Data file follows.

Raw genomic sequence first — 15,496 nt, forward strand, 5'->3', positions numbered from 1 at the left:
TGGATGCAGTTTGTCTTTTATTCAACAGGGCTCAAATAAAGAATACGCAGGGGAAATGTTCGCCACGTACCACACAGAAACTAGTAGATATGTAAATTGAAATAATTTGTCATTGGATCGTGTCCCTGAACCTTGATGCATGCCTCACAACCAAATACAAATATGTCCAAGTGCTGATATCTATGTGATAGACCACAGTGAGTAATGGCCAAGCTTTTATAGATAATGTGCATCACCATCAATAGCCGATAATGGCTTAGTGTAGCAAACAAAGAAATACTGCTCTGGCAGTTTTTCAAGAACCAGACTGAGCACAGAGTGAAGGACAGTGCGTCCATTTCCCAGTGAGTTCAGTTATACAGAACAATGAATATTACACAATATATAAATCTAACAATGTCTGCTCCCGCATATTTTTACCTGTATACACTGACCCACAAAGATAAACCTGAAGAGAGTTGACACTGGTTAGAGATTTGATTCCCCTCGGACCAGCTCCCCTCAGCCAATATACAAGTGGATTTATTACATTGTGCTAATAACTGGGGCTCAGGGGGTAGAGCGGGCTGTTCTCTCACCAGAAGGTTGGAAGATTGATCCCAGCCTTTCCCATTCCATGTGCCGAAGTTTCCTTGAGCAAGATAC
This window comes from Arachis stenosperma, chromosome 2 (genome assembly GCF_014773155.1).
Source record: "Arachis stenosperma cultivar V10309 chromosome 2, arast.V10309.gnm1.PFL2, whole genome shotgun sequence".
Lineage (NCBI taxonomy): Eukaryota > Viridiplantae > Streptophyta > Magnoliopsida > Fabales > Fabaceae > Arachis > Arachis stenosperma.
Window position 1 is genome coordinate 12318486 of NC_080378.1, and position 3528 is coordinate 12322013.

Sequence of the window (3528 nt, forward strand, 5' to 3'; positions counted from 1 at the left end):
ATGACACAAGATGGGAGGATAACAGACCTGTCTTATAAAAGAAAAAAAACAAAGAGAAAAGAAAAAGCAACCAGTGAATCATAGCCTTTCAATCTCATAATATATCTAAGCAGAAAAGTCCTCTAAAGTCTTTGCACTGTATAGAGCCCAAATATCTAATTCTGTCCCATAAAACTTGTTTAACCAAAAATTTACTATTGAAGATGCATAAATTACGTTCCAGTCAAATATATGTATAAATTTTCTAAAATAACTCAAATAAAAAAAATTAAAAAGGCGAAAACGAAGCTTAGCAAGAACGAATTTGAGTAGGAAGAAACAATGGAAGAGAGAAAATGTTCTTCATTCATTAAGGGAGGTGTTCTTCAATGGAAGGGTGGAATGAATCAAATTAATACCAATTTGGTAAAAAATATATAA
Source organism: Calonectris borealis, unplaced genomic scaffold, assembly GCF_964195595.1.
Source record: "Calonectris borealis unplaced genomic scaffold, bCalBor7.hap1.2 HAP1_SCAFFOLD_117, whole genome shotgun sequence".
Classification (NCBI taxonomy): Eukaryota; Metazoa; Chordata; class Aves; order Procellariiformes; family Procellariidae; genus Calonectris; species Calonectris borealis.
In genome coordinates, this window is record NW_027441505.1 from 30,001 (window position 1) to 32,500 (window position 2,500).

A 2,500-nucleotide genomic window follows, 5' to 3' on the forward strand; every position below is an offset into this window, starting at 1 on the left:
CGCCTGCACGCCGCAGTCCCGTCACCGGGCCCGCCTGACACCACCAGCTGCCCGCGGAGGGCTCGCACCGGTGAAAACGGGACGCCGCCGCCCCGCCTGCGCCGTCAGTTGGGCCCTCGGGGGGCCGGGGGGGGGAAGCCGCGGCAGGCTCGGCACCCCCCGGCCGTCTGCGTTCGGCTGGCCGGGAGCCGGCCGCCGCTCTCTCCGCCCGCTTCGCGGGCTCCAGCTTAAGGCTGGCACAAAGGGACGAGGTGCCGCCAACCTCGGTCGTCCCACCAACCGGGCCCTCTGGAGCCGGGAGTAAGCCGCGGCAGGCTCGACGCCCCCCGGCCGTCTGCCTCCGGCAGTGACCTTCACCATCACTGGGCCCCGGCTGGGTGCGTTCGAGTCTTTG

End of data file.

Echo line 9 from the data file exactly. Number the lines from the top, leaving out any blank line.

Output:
Source organism: Calonectris borealis, unplaced genomic scaffold, assembly GCF_964195595.1.